Social: Bugger All New to See Here


In the context of business, social content does not exist. Social describes the nature of the forums in which the content is generated; social does not describe the actual content. To be honest I don’t even like using the word “social” to describe the forums in which the content is generated. This “new social business” thing is really nothing more than an extension of the Business-to-Consumer (B2C) and Business-to-Business (B2B) models.

Business has been taking place socially since time began. Get over it; we aren’t doing anything that hasn’t been done before. What we’re doing is using new tools to do it faster, capture more stuff, and do it better (we hope). We’re also creating a whacking great amount of new buzzwords and revenue opportunities for vendors, SI’s, analysts, and fly-by-nighters based on not much more than new and improved products without the new and the improved part is suspect in some cases.

Truly social content is that stuff we see on Twitter, Facebook, and a host of other channels (that are shared with business activities) about how much you drank, what you had for dinner, who’s doing bouncy-bouncy with whom, etc. It’s not that the content isn’t valuable to some (nice take on it here by Cheryl McKinnon), it’s just not business related content so from a business point of view we really don’t care (and do not confuse business value with historical or archival value).

Bduhon asked this yesterday: “The phrase “social content;” is there any there there or is it a BS concept-content is content is content?” Wanna take a shot at what my opinion is?

2 Comments on “Social: Bugger All New to See Here

  1. Hi Chris,

    As I noted on Twitter, I think there is a key difference, regardless of the term, between social and other content – in fact I think there are several grouped around:
    – Co-creation – that is, the traditional collaborative model like a wiki, a blog post with comments, or even an aggregation of tags.
    – Aggregation – as for example with an activity stream on Facebook, including the comments, likes, etc. in context. The Twitter stream falls into this to some extent as well.
    – Fragmentation – the individual Tweets, Facebook likes, etc. that form the activity stream but are not themselves disintermediable in most cases without losing the context.
    – Additional context around things like geolocation and, in some cases, “logilocation” – think physical checkins for the former, and logical checkins such as “Independence Day 2011” where it’s tied to a phrase, a date, or some other non-physical attribute.
    – Finishedness – that is, content might be content but it may not lend itself to traditional IM-type activities until it is “done” – so when is an activity stream or blog post with comments done and worthy of the control and formalization required for example of formally declared records?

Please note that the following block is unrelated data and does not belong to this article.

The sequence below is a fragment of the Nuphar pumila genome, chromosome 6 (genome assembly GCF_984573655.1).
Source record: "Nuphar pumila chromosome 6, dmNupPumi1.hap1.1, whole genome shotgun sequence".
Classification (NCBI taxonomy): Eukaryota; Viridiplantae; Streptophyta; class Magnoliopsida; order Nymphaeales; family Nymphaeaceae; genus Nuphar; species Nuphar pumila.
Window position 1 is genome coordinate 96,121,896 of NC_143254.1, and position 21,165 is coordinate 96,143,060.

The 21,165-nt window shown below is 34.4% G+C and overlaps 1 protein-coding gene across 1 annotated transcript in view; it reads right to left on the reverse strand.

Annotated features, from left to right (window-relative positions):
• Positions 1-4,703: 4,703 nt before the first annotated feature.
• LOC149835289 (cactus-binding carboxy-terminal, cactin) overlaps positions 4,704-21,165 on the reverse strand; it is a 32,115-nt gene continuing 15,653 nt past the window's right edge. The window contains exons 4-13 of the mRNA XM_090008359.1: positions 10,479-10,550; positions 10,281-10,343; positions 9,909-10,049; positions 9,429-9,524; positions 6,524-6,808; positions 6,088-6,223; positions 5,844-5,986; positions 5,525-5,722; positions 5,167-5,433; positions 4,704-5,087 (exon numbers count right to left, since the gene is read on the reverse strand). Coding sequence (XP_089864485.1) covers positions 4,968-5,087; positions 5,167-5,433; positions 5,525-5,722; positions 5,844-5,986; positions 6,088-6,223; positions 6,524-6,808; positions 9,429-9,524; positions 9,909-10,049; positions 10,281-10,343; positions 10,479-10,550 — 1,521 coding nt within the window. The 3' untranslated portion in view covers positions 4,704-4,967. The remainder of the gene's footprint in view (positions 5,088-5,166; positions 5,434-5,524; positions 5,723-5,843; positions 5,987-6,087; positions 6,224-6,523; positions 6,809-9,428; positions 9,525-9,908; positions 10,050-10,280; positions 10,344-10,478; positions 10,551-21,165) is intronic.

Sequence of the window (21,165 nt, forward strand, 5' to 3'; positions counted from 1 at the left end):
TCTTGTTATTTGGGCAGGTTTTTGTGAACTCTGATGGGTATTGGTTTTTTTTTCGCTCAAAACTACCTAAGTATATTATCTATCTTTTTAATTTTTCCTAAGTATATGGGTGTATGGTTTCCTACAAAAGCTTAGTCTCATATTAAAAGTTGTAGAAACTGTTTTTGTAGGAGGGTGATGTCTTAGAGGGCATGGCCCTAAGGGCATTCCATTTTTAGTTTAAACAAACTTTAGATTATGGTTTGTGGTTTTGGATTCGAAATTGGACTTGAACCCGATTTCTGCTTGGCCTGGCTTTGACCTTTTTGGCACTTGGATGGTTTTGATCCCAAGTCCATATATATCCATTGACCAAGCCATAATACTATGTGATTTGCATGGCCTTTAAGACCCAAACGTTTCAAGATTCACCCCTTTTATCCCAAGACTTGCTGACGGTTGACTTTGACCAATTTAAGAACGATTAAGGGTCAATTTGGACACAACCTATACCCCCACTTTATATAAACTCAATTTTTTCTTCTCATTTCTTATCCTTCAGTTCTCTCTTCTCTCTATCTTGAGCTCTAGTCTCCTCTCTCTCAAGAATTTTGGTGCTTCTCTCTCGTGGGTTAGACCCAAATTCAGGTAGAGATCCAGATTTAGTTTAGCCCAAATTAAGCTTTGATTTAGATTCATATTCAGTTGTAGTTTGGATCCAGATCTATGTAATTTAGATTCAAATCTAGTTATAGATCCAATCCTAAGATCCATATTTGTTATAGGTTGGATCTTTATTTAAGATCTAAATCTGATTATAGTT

Not sure where it fits, but I think there is also something “there” with regards to the trend towards gamification, badges, etc.

    The other social content you mentioned I agree with – and is just as readily found in email, phone calls, texts, and the like.

    Hoping to do a lot more thinking and writing about this over the summer but I’d welcome your thoughts….

    jesse

    Like

    • Hi Jesse

      So let’s agree, for the moment, to disagree about the terminology. I think we can also agree that socially generated content is subject to the same legal and regulatory considerations as other content.

      There is absolutely a difference between content generated by social technologies and content generated by more traditional tools. I just don’t think that the differences warrant labelling the content as social, provided it is actually business related content. From a systems point of view the differences are in the technical and non-functional requirements, not the business or functional requirements.

      Regardless of how the content is generated it must, at some point, be tied to a business process. Once that’s done you can categorize the content and apply your governance policies to it. I think the differences in how you go about doing that are mechanical. I.e.: how to do it vs what to do.

      Fragmentation and aggregation aren’t that difficult to deal with once you’ve determined at what point to start capturing a stream, which I think is the tougher issue to deal with.
      Co-creation and finishedness can likely be dealt with by applying concepts of active/inactive content, case files, and compound documents to them.

      I don’t really know enough about gamification or badges to have an informed opinion, so I’ll leave well enough alone for now. As for your comment about the true social content appearing in emails, texts, etc.; too true and can we fire the ones that mix business and social content in the same object?

      I like this discussion. Curious to see where it ends up.

      Like

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